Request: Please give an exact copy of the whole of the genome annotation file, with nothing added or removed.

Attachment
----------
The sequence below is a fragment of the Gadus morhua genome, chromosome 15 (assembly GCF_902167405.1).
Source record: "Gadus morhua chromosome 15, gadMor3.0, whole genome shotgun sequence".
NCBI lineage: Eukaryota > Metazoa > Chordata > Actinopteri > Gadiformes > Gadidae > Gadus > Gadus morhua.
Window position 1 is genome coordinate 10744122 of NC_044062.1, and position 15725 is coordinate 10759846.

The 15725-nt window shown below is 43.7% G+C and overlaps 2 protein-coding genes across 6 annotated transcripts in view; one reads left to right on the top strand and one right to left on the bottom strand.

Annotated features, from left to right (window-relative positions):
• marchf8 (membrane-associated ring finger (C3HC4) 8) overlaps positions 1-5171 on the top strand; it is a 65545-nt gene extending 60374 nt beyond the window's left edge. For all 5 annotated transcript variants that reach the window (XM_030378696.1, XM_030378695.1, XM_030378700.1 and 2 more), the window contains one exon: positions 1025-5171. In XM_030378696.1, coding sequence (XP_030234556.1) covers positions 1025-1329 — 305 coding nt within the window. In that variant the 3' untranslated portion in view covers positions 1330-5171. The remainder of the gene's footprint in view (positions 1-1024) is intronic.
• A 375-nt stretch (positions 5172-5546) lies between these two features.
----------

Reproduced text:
The sequence below is a fragment of the Gadus morhua genome, chromosome 15 (assembly GCF_902167405.1).
Source record: "Gadus morhua chromosome 15, gadMor3.0, whole genome shotgun sequence".
NCBI lineage: Eukaryota > Metazoa > Chordata > Actinopteri > Gadiformes > Gadidae > Gadus > Gadus morhua.
Window position 1 is genome coordinate 10744122 of NC_044062.1, and position 15725 is coordinate 10759846.

The 15725-nt window shown below is 43.7% G+C and overlaps 2 protein-coding genes across 6 annotated transcripts in view; one reads left to right on the top strand and one right to left on the bottom strand.

Annotated features, from left to right (window-relative positions):
• marchf8 (membrane-associated ring finger (C3HC4) 8) overlaps positions 1-5171 on the top strand; it is a 65545-nt gene extending 60374 nt beyond the window's left edge. For all 5 annotated transcript variants that reach the window (XM_030378696.1, XM_030378695.1, XM_030378700.1 and 2 more), the window contains one exon: positions 1025-5171. In XM_030378696.1, coding sequence (XP_030234556.1) covers positions 1025-1329 — 305 coding nt within the window. In that variant the 3' untranslated portion in view covers positions 1330-5171. The remainder of the gene's footprint in view (positions 1-1024) is intronic.
• A 375-nt stretch (positions 5172-5546) lies between these two features.